By Ram Rao, Ph.D., Principal Research Scientist for Apollo Health

Brain waves are electrochemical signals generated by neurons that are the basis for motor functions, thoughts, emotions, and behavior. Brain waves can be detected by placing sensors on the head and observing the changes in the pattern based on an individual’s behavior and dominant emotions. For example, slower brainwave patterns indicate that someone is tired, fatigued, sluggish, slow, or dreamy, while fast brainwave patterns correlate to alertness, fast-paced, and hyper-moody behavior. Among the various types of brain waves are gamma waves that oscillate anywhere from 30-100 Hz. Gamma waves are associated with higher-order cognitive functions and are known to decrease in the brains of people with Alzheimer’s.

The human brain constantly processes higher-order functions like thinking, remembering, analyzing, consolidating memories, focusing, attention, concentration, and more. During these activities, the neurons (brain cells) constantly communicate with each other via electrical signals. These signals produce electrochemical patterns or rhythms called brain waves. Brain waves can be measured using devices like electroencephalography (EEG) or magnetoencephalography (MEG), which involve attaching electrodes or sensors to the head for detecting the brain waves. The unit of measurement, which is cycles per second or Hertz, is based on the frequency or speed of the brain wave, which can be fast or slow. Fast brain waves indicate an active brain, typically observed when the individual is awake and alert. Similarly, brain waves have a slower pattern when the individual is sleepy, bored, or depressed.

Gamma brain waves, one such wave pattern created by the brain, have the highest frequency among all brain waves and are associated with high levels of functions like contemplation, thought, focus, and analysis. Gamma waves are also associated with cognition and memory. Some characteristic effects of gamma brain waves include:

1) Higher IQ, better focus and concentration

2) Better cognition and problem-solving ability

3) Faster information processing

4) Improved working memory

5) Increase in attention span, awareness, and mindfulness

6) Strengthens brain immunity and function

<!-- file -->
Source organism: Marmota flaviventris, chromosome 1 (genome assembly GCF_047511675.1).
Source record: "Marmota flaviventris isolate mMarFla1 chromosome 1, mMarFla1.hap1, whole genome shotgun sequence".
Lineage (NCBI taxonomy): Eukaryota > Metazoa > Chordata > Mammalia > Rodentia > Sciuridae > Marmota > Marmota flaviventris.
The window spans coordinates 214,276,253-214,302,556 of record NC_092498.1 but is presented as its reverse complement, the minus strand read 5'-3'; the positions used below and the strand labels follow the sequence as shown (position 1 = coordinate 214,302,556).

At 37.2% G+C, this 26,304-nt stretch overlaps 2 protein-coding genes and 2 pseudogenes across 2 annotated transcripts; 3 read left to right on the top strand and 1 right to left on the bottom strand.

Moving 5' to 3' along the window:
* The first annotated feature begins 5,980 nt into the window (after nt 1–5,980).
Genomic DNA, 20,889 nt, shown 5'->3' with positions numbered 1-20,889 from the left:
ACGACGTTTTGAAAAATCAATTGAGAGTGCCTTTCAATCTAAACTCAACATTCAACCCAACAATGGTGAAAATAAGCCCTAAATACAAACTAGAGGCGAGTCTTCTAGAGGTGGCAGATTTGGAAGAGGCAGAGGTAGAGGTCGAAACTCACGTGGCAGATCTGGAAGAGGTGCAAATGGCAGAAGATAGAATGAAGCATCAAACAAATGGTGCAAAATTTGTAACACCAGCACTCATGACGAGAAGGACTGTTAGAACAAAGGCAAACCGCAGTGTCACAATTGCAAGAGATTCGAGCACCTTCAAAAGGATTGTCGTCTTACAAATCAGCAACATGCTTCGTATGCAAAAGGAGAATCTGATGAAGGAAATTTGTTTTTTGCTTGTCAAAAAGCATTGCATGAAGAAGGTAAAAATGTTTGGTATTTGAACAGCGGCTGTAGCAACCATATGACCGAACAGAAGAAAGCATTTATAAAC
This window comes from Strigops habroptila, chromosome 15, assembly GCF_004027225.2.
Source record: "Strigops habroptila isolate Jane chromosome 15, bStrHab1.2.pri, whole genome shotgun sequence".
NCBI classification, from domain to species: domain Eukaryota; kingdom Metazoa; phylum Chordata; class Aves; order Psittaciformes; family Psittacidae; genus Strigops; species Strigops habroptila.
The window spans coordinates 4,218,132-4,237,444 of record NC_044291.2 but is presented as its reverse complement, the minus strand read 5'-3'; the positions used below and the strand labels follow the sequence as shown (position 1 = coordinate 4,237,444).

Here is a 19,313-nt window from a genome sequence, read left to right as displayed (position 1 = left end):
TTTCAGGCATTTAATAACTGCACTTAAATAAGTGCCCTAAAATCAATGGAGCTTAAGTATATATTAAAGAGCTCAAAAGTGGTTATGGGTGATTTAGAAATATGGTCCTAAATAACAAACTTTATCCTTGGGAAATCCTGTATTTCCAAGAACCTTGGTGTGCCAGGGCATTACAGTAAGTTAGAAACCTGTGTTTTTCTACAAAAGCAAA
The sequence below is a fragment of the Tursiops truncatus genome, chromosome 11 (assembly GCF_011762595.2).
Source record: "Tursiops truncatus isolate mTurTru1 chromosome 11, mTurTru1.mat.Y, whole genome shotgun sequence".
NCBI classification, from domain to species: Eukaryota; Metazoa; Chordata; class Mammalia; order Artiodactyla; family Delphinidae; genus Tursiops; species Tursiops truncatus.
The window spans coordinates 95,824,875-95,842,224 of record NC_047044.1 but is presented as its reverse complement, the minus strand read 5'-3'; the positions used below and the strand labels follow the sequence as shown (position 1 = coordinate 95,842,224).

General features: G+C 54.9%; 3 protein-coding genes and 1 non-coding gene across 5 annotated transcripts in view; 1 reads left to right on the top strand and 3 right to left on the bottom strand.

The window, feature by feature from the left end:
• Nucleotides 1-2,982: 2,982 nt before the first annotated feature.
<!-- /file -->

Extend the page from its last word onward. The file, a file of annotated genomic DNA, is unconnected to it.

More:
In contrast, low levels of gamma waves are associated with lower concentration, poor attention span, and poor learning and memory problems. In animal models of Alzheimer’s disease (AD), decreased gamma oscillation power is observed in various brain areas responsible for memory and learning. Spiking and synchronizing hippocampal gamma waves to 40 Hz, either through flashing lights or sound pulses, reduces the amyloid burden and activates microglia in animal models of AD. Thus, it appears that gamma stimulation may have therapeutic potential for AD and other neurodegenerative diseases.

A lag in gamma brain waves is also observed in patients with AD. Human clinical trials involving gamma wave stimulation through light, sound, or tactile stimuli in the 40 Hz range demonstrated reduced inflammation, increased microglia activity, increased blood flow to the brain, reduced amyloid beta and tau levels, and cognitive improvements in AD patients. While the precise molecular and cellular mechanisms by which gamma-band stimulation ameliorates AD pathology is unknown, researchers and clinicians advocate using various transcranial light and sound devices that stimulate gamma brain waves in the 40 to 80 Hz range to improve memory loss associated with AD.

Interestingly, in addition to light and sound devices, eating certain foods also stimulate gamma waves. Researchers have shown that eating leafy greens and nuts regularly stimulates and strengthens gamma waves and improves cognition, memory, and other key brain functions. Furthermore, other activities, including writing (see Julie G’s blog “If Spring Were a Poem”), reading, breathing exercises, and meditation, also stimulate gamma wave activity in the brain.

While gamma wave stimulation through various transcranial devices may appear to be a convenient and simple therapeutic tool to treat or reverse AD, remember that for sustained and optimal results, this technique needs to be integrated with other complementary strategies (See The Bredesen Seven) that allow the brain to heal, grow new neurons and synaptic connections, and be more resilient.

Share This: